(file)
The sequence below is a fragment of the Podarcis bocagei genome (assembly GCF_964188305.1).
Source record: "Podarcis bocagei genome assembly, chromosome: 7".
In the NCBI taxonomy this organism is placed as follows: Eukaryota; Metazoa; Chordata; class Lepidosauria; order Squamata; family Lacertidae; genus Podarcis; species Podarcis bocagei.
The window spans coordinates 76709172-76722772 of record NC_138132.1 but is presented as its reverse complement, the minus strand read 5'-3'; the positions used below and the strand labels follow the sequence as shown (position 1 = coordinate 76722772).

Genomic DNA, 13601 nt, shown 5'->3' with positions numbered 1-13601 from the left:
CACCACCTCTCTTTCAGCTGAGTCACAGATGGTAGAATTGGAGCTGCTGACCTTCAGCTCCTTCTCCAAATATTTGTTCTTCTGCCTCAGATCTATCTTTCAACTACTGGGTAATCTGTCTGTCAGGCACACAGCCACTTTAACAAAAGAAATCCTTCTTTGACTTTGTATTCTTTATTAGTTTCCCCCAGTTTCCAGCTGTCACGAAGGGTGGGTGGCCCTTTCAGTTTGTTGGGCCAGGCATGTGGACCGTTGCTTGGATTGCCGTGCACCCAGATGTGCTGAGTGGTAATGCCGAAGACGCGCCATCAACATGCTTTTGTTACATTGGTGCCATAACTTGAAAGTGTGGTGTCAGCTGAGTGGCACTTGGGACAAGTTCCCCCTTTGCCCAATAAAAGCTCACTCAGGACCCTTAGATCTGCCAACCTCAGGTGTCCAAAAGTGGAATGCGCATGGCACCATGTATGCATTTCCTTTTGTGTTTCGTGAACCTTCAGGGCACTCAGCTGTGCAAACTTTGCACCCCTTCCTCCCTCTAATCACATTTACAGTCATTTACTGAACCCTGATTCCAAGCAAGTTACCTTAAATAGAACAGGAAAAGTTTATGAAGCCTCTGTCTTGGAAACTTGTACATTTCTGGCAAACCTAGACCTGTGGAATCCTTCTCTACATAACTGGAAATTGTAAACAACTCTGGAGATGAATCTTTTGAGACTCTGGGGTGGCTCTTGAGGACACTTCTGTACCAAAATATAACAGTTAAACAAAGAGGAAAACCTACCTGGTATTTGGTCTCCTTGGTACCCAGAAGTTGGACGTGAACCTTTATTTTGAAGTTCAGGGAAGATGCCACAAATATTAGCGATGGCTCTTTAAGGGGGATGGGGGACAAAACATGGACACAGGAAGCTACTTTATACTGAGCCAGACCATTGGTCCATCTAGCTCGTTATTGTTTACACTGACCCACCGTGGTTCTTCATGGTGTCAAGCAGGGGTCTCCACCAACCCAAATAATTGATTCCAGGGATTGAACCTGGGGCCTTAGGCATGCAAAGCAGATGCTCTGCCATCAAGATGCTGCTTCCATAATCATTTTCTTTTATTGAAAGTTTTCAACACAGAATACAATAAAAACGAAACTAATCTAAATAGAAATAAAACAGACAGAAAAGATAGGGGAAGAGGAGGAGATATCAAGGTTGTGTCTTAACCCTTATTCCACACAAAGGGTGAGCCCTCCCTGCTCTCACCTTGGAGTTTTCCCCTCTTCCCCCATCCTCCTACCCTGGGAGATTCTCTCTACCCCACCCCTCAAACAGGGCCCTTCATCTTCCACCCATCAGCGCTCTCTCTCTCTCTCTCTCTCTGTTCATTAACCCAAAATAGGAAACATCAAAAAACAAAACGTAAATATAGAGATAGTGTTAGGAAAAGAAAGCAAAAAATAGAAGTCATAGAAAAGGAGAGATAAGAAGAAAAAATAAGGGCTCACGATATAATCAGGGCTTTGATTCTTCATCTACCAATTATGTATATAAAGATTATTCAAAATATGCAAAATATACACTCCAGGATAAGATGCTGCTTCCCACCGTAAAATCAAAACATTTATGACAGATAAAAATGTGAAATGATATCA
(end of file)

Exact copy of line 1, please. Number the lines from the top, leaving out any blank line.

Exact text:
The sequence below is a fragment of the Podarcis bocagei genome (assembly GCF_964188305.1).